ENERGY USE AND TECHNOLOGY
We are at the brink of toppling over into the pit of unrecoverable environmental crisis – there is no way to say it that can be dramatic enough. And yet as gloomy and grave as the picture of our future is, there are viable solutions. Although fingers can be pointed at technology, but in the bigger picture, technology stands as our savior.
First, let’s look into the problem. The gist is: human population is ever growing, leading to energy consumption at faster rates to sustain life and the major energy sources used are carbon-based, causing severe continuous damage to the environment.
Life on earth is being fueled by fossil fuels: natural gas, oil and coal. Combustion of these organic substances produces pollutant gases, such as methane, sulfur dioxide and nitrous dioxide, and an increased emission of carbon dioxide gas. This culminates into the green house effect and global warming. The consequence is the earth becoming less and less suitable to sustain life because of the assault to its ecosystem and environmental equilibrium.
The problem is enormous, yet there is hope. We can change the way we think and solve problems. For starters, let’s decrease the consumption of organic fuels, find alternative energy sources, and redeem the already damaged environment.
We can find answers to all of the above in eco-friendly technology. One example is the technological innovation of ways to detect and decrease methane emissions – methane, a potent green house gas, is responsible for quarter of the warming we are experiencing.
Technology based industries are one of the largest consumers of energy, especially in the form of electricity. Introduction of renewable energy sources, such as solar, geothermal, wind, hydrogen, and having them replace the organic fuels in generating electricity is a paramount effort against the issue of environmental damage.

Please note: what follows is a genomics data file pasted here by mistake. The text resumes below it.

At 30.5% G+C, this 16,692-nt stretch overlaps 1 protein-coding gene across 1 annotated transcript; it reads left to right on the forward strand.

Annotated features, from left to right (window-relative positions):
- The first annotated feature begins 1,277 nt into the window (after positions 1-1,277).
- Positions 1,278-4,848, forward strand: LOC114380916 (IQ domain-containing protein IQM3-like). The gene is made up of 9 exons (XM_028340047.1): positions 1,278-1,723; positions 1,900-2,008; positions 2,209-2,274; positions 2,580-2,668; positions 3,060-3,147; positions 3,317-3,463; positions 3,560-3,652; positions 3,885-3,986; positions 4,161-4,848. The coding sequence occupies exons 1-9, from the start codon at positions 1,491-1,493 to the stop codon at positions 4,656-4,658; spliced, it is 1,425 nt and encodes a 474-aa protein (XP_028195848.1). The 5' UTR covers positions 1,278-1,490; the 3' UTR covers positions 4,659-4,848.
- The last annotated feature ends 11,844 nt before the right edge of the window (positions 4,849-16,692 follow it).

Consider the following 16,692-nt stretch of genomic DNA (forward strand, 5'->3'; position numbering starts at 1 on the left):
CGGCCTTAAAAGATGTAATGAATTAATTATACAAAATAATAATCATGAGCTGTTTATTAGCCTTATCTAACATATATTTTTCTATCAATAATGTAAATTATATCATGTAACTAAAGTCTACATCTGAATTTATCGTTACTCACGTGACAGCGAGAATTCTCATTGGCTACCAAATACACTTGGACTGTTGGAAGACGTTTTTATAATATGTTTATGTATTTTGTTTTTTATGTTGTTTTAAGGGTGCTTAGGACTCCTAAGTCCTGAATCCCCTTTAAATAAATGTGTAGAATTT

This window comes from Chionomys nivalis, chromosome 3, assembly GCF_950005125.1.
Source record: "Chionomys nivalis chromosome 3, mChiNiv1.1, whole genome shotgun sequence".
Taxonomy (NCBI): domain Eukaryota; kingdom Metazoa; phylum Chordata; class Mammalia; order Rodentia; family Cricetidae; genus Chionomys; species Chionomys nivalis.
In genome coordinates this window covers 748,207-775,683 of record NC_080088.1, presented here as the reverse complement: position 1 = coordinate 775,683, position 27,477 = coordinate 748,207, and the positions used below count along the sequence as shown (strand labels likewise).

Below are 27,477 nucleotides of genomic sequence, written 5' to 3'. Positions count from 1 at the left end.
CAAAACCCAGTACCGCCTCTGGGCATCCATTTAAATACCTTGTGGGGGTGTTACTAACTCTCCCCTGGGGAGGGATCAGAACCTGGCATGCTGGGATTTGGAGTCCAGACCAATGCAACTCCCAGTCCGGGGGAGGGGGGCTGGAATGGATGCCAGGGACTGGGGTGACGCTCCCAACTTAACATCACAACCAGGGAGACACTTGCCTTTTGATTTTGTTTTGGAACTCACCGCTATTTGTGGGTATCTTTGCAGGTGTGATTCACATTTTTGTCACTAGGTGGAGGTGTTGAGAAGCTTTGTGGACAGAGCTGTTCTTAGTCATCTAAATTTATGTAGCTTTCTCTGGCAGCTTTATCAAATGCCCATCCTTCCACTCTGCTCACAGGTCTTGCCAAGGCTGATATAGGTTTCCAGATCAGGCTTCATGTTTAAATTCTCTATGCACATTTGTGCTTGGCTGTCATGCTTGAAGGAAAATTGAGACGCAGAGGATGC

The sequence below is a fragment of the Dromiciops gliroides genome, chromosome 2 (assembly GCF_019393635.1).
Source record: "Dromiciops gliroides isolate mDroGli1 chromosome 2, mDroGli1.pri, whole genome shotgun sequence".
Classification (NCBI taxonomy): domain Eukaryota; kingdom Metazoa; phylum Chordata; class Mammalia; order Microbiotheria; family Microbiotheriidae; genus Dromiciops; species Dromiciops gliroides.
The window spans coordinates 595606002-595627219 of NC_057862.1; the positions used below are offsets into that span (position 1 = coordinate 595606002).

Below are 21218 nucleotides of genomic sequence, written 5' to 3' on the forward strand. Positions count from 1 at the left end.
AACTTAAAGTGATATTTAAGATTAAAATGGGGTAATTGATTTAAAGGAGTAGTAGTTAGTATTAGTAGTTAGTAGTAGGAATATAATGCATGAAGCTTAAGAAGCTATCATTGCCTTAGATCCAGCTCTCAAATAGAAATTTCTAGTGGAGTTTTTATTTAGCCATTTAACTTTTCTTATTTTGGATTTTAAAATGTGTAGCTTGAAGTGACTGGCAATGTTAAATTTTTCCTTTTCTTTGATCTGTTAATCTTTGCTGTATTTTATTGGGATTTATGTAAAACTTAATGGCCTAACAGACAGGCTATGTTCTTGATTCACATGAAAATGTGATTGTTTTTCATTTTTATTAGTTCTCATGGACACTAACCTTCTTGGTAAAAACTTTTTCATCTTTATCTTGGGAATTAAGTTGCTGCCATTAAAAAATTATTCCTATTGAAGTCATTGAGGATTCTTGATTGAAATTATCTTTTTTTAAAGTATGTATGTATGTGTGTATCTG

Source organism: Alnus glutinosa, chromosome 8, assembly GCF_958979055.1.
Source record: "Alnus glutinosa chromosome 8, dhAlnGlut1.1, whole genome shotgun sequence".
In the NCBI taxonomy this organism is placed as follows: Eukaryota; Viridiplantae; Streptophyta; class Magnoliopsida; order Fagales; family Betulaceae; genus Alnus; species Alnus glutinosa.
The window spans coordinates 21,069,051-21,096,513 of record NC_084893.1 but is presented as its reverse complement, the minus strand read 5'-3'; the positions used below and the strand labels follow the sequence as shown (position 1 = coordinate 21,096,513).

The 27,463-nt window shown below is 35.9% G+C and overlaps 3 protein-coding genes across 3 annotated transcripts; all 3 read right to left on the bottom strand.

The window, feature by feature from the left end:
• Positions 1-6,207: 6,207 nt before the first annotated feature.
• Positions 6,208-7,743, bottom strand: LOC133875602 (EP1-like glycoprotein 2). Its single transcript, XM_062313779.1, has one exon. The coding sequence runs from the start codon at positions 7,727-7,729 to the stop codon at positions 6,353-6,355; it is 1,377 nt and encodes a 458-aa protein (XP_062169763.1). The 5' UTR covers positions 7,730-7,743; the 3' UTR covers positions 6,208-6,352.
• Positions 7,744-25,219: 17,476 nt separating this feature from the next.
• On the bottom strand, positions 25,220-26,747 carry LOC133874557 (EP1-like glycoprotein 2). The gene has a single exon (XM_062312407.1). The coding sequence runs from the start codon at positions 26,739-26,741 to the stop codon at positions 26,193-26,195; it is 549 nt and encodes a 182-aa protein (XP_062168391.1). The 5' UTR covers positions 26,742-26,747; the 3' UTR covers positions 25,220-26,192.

Technology has taken leaps as big as introducing satellites into outer space to detect methane emissions on earth. Yet it has not fallen short of providing us with gadgets that can make a difference in a person’s everyday life to reduce and counter the harmful effects of human activity itself.
These include Google cars that map air pollution, chemical-exposure tracking bracelets, sustainable packing strategies that use mushrooms, plant-based products, advanced yet simpler recycling strategies, widespread use of LED lights, and so much more. Finding ways to make solar energy usage applicable on a large scale would be a commendable feat when achieved.
The narrative of the relationship between environmental energy use and technology goes like this: technological growth spurred the organic fuel consumption, increasing air, land and water pollution and causing global warming, which in turn led to technology taking up the responsibility to counter these harms to the environment and life on earth.
The efforts to decarbonize energy use and to create ways to rectify the damage to our ecosystem makes technology the best of our friends right now, assuming that the issue that requires our most immediate attention is that of the drastic, rapidly escalating deterioration to our environment by our own actions. Did we set fire to our house? If so, do we stand a chance to put it out in time? More importantly, do most of us even see the fire?